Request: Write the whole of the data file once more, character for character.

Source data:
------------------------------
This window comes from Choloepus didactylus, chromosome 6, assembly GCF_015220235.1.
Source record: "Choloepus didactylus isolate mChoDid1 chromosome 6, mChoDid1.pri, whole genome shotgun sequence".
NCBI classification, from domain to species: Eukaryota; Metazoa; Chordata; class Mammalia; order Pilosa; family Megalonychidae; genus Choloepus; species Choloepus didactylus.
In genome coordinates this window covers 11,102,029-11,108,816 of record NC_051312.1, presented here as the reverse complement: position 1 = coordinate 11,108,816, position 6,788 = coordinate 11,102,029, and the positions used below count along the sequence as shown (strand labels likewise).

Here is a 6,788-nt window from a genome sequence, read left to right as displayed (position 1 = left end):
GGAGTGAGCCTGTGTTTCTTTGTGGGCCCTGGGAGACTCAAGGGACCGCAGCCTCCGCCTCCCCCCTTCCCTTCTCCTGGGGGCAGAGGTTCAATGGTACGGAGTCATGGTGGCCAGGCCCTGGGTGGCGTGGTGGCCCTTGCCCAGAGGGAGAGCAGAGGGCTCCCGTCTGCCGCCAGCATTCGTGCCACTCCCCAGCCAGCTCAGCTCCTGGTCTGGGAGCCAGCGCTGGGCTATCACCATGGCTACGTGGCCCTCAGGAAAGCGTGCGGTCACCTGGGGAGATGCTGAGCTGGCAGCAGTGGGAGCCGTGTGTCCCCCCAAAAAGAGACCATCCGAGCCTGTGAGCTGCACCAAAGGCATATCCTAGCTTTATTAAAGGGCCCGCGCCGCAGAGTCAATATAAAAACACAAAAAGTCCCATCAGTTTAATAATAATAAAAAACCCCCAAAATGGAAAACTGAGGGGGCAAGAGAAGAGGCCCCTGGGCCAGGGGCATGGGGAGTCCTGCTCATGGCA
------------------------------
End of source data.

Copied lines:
This window comes from Choloepus didactylus, chromosome 6, assembly GCF_015220235.1.
Source record: "Choloepus didactylus isolate mChoDid1 chromosome 6, mChoDid1.pri, whole genome shotgun sequence".
NCBI classification, from domain to species: Eukaryota; Metazoa; Chordata; class Mammalia; order Pilosa; family Megalonychidae; genus Choloepus; species Choloepus didactylus.
In genome coordinates this window covers 11,102,029-11,108,816 of record NC_051312.1, presented here as the reverse complement: position 1 = coordinate 11,108,816, position 6,788 = coordinate 11,102,029, and the positions used below count along the sequence as shown (strand labels likewise).

Here is a 6,788-nt window from a genome sequence, read left to right as displayed (position 1 = left end):
GGAGTGAGCCTGTGTTTCTTTGTGGGCCCTGGGAGACTCAAGGGACCGCAGCCTCCGCCTCCCCCCTTCCCTTCTCCTGGGGGCAGAGGTTCAATGGTACGGAGTCATGGTGGCCAGGCCCTGGGTGGCGTGGTGGCCCTTGCCCAGAGGGAGAGCAGAGGGCTCCCGTCTGCCGCCAGCATTCGTGCCACTCCCCAGCCAGCTCAGCTCCTGGTCTGGGAGCCAGCGCTGGGCTATCACCATGGCTACGTGGCCCTCAGGAAAGCGTGCGGTCACCTGGGGAGATGCTGAGCTGGCAGCAGTGGGAGCCGTGTGTCCCCCCAAAAAGAGACCATCCGAGCCTGTGAGCTGCACCAAAGGCATATCCTAGCTTTATTAAAGGGCCCGCGCCGCAGAGTCAATATAAAAACACAAAAAGTCCCATCAGTTTAATAATAATAAAAAACCCCCAAAATGGAAAACTGAGGGGGCAAGAGAAGAGGCCCCTGGGCCAGGGGCATGGGGAGTCCTGCTCATGGCA